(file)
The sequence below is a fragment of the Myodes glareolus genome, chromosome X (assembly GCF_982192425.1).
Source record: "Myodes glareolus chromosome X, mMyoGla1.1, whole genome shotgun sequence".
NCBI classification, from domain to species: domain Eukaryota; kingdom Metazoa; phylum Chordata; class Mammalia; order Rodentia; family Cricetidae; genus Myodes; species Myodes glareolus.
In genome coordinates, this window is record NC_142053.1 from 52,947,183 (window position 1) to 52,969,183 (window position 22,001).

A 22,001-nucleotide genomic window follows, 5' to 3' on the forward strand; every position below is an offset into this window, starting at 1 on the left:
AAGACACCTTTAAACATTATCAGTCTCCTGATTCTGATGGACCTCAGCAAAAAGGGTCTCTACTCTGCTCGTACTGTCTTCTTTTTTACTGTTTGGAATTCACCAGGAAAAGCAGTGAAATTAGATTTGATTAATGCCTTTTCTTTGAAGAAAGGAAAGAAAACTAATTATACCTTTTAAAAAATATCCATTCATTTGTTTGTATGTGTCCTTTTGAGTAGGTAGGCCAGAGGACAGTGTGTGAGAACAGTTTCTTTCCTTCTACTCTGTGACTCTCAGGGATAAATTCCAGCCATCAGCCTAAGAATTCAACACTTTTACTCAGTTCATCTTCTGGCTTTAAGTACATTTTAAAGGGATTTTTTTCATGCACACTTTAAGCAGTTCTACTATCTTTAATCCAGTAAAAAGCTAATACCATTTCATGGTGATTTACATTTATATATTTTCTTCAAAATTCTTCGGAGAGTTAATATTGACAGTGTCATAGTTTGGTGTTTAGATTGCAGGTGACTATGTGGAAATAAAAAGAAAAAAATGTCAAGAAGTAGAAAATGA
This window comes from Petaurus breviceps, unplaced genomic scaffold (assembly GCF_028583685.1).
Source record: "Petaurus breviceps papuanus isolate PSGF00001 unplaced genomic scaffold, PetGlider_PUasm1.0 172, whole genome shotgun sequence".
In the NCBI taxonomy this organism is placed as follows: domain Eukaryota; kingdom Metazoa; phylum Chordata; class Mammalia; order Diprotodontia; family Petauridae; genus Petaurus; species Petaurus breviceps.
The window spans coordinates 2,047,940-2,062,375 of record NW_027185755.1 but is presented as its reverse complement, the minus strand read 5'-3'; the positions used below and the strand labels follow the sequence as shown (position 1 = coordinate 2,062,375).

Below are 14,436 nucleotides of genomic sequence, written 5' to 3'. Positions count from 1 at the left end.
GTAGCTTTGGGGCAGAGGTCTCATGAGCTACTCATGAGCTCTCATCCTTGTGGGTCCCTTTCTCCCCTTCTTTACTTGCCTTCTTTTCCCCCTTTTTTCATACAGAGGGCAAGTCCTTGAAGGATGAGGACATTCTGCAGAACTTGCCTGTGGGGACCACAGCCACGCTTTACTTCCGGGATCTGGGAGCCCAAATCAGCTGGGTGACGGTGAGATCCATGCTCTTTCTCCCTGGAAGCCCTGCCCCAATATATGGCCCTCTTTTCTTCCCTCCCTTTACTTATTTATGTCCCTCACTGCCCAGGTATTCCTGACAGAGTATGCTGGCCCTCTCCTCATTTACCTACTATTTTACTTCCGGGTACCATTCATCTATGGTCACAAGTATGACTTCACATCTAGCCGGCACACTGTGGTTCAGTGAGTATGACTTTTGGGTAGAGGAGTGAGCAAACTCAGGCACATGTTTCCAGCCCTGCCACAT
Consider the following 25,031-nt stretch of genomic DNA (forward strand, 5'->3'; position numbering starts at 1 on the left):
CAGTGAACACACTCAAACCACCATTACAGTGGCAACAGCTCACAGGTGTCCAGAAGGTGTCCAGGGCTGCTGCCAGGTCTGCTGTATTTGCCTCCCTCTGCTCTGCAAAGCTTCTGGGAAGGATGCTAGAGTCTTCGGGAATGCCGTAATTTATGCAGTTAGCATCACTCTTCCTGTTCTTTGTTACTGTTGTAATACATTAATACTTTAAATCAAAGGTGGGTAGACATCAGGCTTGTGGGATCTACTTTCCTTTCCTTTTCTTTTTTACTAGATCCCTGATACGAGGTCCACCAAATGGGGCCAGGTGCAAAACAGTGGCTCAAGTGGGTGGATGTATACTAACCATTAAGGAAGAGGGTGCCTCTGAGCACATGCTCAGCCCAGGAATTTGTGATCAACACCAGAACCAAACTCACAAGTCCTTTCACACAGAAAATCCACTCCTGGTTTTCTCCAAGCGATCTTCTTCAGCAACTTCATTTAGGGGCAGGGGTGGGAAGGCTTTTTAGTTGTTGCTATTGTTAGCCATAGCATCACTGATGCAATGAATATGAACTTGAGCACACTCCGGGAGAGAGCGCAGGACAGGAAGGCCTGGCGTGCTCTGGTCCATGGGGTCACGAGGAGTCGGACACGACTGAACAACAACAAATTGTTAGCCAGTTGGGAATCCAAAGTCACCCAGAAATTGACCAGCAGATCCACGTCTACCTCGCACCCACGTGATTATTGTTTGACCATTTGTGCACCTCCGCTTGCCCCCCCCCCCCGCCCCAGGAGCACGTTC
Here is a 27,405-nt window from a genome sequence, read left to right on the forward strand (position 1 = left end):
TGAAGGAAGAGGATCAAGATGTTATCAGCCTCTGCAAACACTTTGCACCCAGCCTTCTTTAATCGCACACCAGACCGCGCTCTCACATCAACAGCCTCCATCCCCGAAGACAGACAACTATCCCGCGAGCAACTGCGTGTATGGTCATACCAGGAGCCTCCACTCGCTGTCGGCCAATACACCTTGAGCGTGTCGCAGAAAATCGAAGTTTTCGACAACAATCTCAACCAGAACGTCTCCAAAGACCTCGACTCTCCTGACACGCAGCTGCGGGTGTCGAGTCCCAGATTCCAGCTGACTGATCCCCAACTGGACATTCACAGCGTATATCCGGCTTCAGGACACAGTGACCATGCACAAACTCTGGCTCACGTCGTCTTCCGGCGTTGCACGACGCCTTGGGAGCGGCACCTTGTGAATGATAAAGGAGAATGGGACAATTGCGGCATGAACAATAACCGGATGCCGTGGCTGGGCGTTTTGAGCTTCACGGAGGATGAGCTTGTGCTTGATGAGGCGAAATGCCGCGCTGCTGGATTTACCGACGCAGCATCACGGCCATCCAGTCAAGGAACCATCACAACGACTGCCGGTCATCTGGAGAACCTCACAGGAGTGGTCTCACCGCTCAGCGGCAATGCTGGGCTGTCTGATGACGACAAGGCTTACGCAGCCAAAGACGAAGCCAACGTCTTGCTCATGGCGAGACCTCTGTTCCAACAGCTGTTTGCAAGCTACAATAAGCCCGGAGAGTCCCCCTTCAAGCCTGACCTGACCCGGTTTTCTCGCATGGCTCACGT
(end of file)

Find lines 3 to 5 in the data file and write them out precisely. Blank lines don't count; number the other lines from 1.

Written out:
NCBI classification, from domain to species: domain Eukaryota; kingdom Metazoa; phylum Chordata; class Mammalia; order Rodentia; family Cricetidae; genus Myodes; species Myodes glareolus.
In genome coordinates, this window is record NC_142053.1 from 52,947,183 (window position 1) to 52,969,183 (window position 22,001).

A 22,001-nucleotide genomic window follows, 5' to 3' on the forward strand; every position below is an offset into this window, starting at 1 on the left: